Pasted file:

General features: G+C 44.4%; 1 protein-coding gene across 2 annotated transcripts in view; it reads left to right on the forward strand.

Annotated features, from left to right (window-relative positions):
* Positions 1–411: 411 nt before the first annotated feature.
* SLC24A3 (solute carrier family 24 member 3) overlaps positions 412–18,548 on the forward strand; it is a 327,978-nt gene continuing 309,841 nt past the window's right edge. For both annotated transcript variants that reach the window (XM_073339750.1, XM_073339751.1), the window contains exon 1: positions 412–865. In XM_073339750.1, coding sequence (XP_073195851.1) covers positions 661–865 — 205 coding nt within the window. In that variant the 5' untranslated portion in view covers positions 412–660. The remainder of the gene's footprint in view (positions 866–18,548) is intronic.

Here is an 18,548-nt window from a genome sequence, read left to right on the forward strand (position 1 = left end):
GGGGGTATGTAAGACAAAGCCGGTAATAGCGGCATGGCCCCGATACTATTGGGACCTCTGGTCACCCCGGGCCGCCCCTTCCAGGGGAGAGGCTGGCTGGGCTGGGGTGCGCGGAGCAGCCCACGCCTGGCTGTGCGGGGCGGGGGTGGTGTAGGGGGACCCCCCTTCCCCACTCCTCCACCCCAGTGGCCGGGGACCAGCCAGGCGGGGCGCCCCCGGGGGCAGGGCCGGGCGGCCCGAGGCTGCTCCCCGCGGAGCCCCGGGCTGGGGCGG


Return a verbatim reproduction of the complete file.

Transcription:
General features: G+C 44.4%; 1 protein-coding gene across 2 annotated transcripts in view; it reads left to right on the forward strand.

Annotated features, from left to right (window-relative positions):
* Positions 1–411: 411 nt before the first annotated feature.
* SLC24A3 (solute carrier family 24 member 3) overlaps positions 412–18,548 on the forward strand; it is a 327,978-nt gene continuing 309,841 nt past the window's right edge. For both annotated transcript variants that reach the window (XM_073339750.1, XM_073339751.1), the window contains exon 1: positions 412–865. In XM_073339750.1, coding sequence (XP_073195851.1) covers positions 661–865 — 205 coding nt within the window. In that variant the 5' untranslated portion in view covers positions 412–660. The remainder of the gene's footprint in view (positions 866–18,548) is intronic.

Here is an 18,548-nt window from a genome sequence, read left to right on the forward strand (position 1 = left end):
GGGGGTATGTAAGACAAAGCCGGTAATAGCGGCATGGCCCCGATACTATTGGGACCTCTGGTCACCCCGGGCCGCCCCTTCCAGGGGAGAGGCTGGCTGGGCTGGGGTGCGCGGAGCAGCCCACGCCTGGCTGTGCGGGGCGGGGGTGGTGTAGGGGGACCCCCCTTCCCCACTCCTCCACCCCAGTGGCCGGGGACCAGCCAGGCGGGGCGCCCCCGGGGGCAGGGCCGGGCGGCCCGAGGCTGCTCCCCGCGGAGCCCCGGGCTGGGGCGG